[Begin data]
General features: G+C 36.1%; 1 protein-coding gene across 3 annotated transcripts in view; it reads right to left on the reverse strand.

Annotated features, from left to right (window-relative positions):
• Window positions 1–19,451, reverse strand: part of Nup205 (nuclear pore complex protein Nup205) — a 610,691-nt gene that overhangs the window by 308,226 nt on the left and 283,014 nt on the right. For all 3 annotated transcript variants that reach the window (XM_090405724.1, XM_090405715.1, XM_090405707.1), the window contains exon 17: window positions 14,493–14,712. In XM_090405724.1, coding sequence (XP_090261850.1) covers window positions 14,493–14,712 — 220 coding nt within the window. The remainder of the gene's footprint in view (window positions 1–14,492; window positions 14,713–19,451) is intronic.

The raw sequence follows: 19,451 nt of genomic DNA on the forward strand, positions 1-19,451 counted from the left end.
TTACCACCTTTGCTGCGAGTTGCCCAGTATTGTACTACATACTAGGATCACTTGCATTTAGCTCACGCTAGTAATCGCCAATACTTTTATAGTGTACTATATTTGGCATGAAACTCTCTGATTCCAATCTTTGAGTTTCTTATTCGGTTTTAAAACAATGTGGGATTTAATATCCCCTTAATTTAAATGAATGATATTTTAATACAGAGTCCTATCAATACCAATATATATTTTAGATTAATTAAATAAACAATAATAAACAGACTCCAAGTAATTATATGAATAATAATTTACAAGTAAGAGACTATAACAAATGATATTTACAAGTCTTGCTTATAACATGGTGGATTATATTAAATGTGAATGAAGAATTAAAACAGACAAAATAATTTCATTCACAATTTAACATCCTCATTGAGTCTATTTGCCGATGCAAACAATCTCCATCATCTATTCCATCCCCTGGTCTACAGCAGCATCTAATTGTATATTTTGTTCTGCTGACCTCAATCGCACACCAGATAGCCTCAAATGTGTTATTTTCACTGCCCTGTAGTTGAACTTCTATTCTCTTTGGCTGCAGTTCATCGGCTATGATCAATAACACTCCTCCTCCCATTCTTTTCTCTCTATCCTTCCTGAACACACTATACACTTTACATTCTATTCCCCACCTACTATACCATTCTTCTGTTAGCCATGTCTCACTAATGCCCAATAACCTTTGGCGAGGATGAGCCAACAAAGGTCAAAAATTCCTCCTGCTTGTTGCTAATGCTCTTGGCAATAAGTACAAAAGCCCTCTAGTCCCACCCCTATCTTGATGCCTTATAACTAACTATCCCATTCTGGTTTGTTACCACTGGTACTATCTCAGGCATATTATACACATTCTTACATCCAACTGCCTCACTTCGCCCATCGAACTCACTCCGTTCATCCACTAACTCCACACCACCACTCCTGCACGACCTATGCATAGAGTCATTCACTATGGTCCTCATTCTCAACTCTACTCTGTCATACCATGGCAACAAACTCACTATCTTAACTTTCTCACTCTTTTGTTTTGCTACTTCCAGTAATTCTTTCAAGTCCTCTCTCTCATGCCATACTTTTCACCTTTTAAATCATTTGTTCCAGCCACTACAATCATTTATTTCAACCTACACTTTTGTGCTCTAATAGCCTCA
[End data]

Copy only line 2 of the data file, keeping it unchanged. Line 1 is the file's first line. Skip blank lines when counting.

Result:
Annotated features, from left to right (window-relative positions):